Team Koch Steps Up Game with Veterans Astroturf Operation in 2018 Midterms

Concerned Veterans for America (CVA) ad

Concerned Veterans for America (CVA), the Kochs' veterans astroturf organization, has spent millions in support of Republicans in close races that will be decided on Tuesday. The exact amount of its spending is now more difficult to pinpoint though, since CVA was reorganized as a "branded project" in September 2016 under Americans for Prosperity (AFP), the main political arm of the Koch machine.

According to a Center for Media and Democracy (CMD) analysis of Federal Election Commission filings, Americans for Prosperity doing business as Concerned Veterans for America reported spending $1.8 million so far this cycle, but this is only a fraction of what has been reported in the media.

Furthermore, $1.8 million is far less than CVA's spending in previous election cycles and what its executive director suggested the group would spend back in January. CVA spent around $20 million on the 2014 midterms and $25 million in 2016, and executive director Dan Caldwell said that the group would make "multi-million dollar" expenditures this year.

CVA has reported spending $4.7 million on ads in the U.S. Senate race against Tammy Baldwin in Wisconsin alone. Those ads attacked Baldwin for not doing enough to address the overprescribing of opioids in Veterans Affairs (VA) hospitals in the Badger state.

CVA is also offering support through direct mailings to Congressmen Rod Blum (IA-R), David Young (IA-R), Will Hurd (TX-R), and Dave Brat (VA-R) for their support of a partial privatization of the VA under the guise of "Veterans Choice." Some of the Blum mailings arrived to voters in neighboring Minnesota for some odd reason.

The VA Mission Act, which was signed into law by Trump earlier this year, was heavily lobbied for by CVA. The law provides veterans with an opportunity to seek care outside the VA, which critics argue is a first step to privatizing the VA.

Questions remain over who will oversee the new healthcare system. "Will Congress still retain authority over this proposed shadow healthcare delivery system?" said John Rowan, National President of Vietnam Veterans of America. "Oversight with accountability is not spelled out to our satisfaction in this legislation. Who will be responsible? How will it be accomplished? Will HIPPA affect the exchange of information called for in the legislation? What are the penalties for violation of standards of care, malpractice, accreditation, and credentialing of private providers, waste, fraud and abuse?"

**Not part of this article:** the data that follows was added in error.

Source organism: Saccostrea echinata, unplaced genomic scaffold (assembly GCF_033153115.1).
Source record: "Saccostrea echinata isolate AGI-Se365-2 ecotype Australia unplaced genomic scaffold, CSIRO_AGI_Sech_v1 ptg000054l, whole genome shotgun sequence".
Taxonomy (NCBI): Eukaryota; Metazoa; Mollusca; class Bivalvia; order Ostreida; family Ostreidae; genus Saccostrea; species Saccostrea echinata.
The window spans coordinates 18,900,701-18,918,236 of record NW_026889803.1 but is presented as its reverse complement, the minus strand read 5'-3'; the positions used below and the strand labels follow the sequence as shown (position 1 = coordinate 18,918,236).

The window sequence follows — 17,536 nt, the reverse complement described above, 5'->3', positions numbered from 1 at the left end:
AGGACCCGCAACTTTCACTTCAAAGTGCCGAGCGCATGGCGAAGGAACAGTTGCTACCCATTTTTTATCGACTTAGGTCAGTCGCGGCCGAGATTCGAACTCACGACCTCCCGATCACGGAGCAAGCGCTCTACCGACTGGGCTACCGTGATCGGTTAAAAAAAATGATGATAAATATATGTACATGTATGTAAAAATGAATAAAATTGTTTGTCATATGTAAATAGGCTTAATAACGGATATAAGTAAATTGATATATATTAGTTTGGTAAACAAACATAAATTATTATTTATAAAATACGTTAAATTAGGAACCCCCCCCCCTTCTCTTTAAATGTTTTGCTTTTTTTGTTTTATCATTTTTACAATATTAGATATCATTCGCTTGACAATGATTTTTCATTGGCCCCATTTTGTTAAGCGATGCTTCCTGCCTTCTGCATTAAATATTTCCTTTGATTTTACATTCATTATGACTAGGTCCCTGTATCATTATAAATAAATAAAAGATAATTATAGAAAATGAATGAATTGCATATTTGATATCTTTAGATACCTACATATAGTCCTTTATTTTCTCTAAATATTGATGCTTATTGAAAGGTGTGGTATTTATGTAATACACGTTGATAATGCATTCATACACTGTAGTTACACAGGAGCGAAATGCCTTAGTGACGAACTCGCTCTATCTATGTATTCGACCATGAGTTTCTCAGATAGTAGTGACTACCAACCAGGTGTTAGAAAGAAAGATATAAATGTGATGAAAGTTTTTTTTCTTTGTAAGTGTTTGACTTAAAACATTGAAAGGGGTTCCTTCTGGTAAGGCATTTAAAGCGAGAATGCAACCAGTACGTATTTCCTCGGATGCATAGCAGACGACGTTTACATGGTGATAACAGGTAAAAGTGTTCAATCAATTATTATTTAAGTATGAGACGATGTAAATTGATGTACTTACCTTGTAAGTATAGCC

CVA Action

Concerned Veterans for America Action, a project of the recently launched Americans for Prosperity Action (AFP Action), is also offering support to candidates. An examination of AFP Action's first FEC filing detailing expenditures does not designate which expenditures are made in the name of CVA Action, so the exact amount of contributions is unknown, but AFP Action has reported spending over $8 million.

CVA Action launched its first ad campaign against U.S. Senator Jon Tester (MT-D). The video spot attacks Tester for saying that the VA is "doing a pretty darn good job." Tester is in an extremely tight race with Republican challenger Matt Rosendale.

CVA Action also announced at the beginning of October that it was undertaking a "six-figure" direct ad mail campaign to support U.S. Rep. Ron DeSantis (R) in his campaign for governor of Florida. DeSantis is battling Democratic nominee Tallahassee Mayor Andrew Gillum for Florida's top post. DeSantis supported CVA's efforts to begin privatizing the VA while in Congress.

Rep. Ted Budd (R-NC) and Rep. Cathy McMorris Rodgers (R-WA) are also receiving help from CVA Action in the form of direct mailings and door knockings. Both have supported CVA's efforts for partial privatization of the VA.

CVA claims it has 12,000 volunteers in 13 states, according to a recent New York Times report. It's unclear if these are unique volunteers to CVA or part of the larger AFP volunteer base. AFP lists operations in 38 states on its website and claims to have 3.2 million activists.

CVA, registered as Vets for Economic Freedom Trust, reported $15.9 million in revenue in its last filing with the Internal Revenue Service. The vast majority was contributed by the Kochs' Freedom Partners, which gave CVA $12.1 million in 2016.

Earlier this year, CVA touted that it has a "seat at the table" in the White House and that it has an ally in Trump in its push to privatize the VA. Four people employed by the Trump administration used to work for CVA, according to ProPublica.

Scott Zimmerman contributed research to this report.

David Armiak

David Armiak is a researcher and writer at the Center for Media and Democracy.